Learned tolerance to ethanol-induced c-Fos expression in rats.
ABSTRACT With c-Fos immunoreactivity as a marker for neural activity, we examined whether environmental cues associated with ethanol injection influence the expression of tolerance to ethanol-induced c-Fos activation. Over 24 training days, male Long-Evans rats received ethanol injection (2.5 g/kg) in one environment and saline injection in a different environment. Relative to rats that received ethanol for the first time, ethanol-induced c-Fos expression in the paraventricular nucleus of the hypothalamus (PVN) and the locus coeruleus (LC) was significantly reduced in rats that had received multiple prior ethanol administrations. However, tolerance was partially reversed when ethanol was given in the saline-paired, rather than the ethanol-paired, environment. Results suggest that tolerance to ethanol, as indexed by c-Fos expression in the PVN and the LC, is mediated in part by Pavlovian conditioned responses to cues that predict ethanol administration.
- SourceAvailable from: Lorraine Weise-Kelly[Show abstract] [Hide abstract]
ABSTRACT: The Pavlovian conditioning analysis of drug tolerance emphasizes that cues present at the time of drug administration become associated with drug-induced disturbances. These disturbances elicit unconditional responses that compensate for the pharmacological perturbation. The drug-compensatory responses eventually come to be elicited by drug-paired cues. These conditional compensatory responses (CCRs) mediate tolerance by counteracting the drug effect when the drug is administered in the presence of cues previously paired with the drug. If the usual predrug cues are presented in the absence the drug, the unopposed CCRs are evident as withdrawal symptoms. Recent findings elucidate intercellular and intracellular events mediating CCRs and indicate the importance of internal stimuli (pharmacological cues and interoceptive cues inherent in self-administration) to the acquisition of drug tolerance and the expression of withdrawal symptoms.Experimental and Clinical Psychopharmacology 09/2000; 8(3):276-93. · 2.55 Impact Factor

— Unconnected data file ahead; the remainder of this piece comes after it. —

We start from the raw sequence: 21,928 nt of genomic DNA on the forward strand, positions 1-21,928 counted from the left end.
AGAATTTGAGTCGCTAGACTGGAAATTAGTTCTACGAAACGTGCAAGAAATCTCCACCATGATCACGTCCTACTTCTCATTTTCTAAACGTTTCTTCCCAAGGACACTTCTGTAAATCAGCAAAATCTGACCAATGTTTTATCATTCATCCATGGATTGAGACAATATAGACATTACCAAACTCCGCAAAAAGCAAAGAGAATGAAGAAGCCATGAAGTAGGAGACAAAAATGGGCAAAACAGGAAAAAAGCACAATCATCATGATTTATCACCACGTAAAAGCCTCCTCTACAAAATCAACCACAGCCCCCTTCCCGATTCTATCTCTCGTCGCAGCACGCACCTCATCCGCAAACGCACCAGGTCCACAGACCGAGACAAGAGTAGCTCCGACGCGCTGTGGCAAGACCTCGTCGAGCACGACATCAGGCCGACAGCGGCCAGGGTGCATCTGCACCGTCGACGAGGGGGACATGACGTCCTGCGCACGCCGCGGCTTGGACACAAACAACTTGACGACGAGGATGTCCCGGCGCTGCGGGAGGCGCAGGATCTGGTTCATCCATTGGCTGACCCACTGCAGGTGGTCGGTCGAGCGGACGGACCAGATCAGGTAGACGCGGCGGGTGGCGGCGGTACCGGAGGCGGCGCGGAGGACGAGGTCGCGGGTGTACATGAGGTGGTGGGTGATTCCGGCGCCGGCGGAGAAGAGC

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ABSTRACT: The induction of immediate-early genes can now be considered as a tool to study neuronal activation in different brain structures. These genes, which are rapidly and transiently induced in response to diverse extracellular stimulation, coordinate alterations in gene expression underlying neuronal plasticity. Using in situ hybridization, we found that acute i.p. cocaine (20 mg/kg) injection produced a strong expression of egr-1 and c-fos genes in the nucleus accumbens, caudate-putamen, and frontal cortex in the rat. Cocaethylene is an active metabolite of cocaine that is formed when cocaine is consumed together with ethyl alcohol. Injection of cocaethylene at a dose equivalent to cocaine induced the expression of the two immediate-early genes in the same brain structures, but to a lesser extent. A high dose of ethanol increased egr-1 and c-fos expression in the frontal cortex and in the lateral part of the caudate-putamen. Since cocaine is known to potently inhibit both dopamine and serotonin transporters, whereas cocaethylene only inhibits the dopamine transporter, our results strongly suggest that the serotonergic system participates in the mode of action of cocaine in its ability to trigger immediate-early gene transcription.Annals of the New York Academy of Sciences 10/2000; 914:46-57. · 4.38 Impact Factor
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ABSTRACT: Long-term plastic changes in the brain, including those supporting memory formation, are assumed to depend on permanent functional alterations in neuronal cells that require reprogramming of gene expression. Inducible transcription factors encoded by immediate early genes such as c-fos, c-jun, jun-B and zif/268 (also known as krox-24, egr-1, TIS 8, NGFI-A or zenk) are supposed to act as messengers in coupling short-term neuronal activity with changes at the level of gene transcription. This review will summarize studies on the expression of transcription factor-encoding immediate early genes in the vertebrate brain during behavioral training. Special emphasis will be given to correlative or interventive experimental evidence indicative of a physiological significance of inducible transcription factors for processes underlying learning and memory formation.Cellular and Molecular Life Sciences CMLS 05/1999; 55(4):564-74. · 5.62 Impact Factor